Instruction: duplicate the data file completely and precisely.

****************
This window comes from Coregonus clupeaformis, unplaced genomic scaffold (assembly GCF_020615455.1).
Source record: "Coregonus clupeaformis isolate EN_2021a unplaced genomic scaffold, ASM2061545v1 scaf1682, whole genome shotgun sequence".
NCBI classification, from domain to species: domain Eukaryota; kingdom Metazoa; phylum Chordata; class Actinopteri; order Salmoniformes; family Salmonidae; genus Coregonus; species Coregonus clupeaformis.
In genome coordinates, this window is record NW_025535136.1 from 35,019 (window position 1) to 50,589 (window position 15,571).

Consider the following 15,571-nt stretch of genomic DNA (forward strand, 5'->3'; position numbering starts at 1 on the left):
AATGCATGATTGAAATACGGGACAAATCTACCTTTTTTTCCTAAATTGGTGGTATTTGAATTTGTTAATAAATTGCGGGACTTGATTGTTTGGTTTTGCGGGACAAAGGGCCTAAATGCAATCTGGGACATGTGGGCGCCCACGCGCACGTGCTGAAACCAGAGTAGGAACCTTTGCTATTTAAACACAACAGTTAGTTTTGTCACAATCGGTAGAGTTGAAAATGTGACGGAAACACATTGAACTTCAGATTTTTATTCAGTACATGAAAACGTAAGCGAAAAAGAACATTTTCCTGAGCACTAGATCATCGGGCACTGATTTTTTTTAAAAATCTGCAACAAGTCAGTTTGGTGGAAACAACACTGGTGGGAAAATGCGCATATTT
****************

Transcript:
This window comes from Coregonus clupeaformis, unplaced genomic scaffold (assembly GCF_020615455.1).
Source record: "Coregonus clupeaformis isolate EN_2021a unplaced genomic scaffold, ASM2061545v1 scaf1682, whole genome shotgun sequence".
NCBI classification, from domain to species: domain Eukaryota; kingdom Metazoa; phylum Chordata; class Actinopteri; order Salmoniformes; family Salmonidae; genus Coregonus; species Coregonus clupeaformis.
In genome coordinates, this window is record NW_025535136.1 from 35,019 (window position 1) to 50,589 (window position 15,571).

Consider the following 15,571-nt stretch of genomic DNA (forward strand, 5'->3'; position numbering starts at 1 on the left):
AATGCATGATTGAAATACGGGACAAATCTACCTTTTTTTCCTAAATTGGTGGTATTTGAATTTGTTAATAAATTGCGGGACTTGATTGTTTGGTTTTGCGGGACAAAGGGCCTAAATGCAATCTGGGACATGTGGGCGCCCACGCGCACGTGCTGAAACCAGAGTAGGAACCTTTGCTATTTAAACACAACAGTTAGTTTTGTCACAATCGGTAGAGTTGAAAATGTGACGGAAACACATTGAACTTCAGATTTTTATTCAGTACATGAAAACGTAAGCGAAAAAGAACATTTTCCTGAGCACTAGATCATCGGGCACTGATTTTTTTTAAAAATCTGCAACAAGTCAGTTTGGTGGAAACAACACTGGTGGGAAAATGCGCATATTT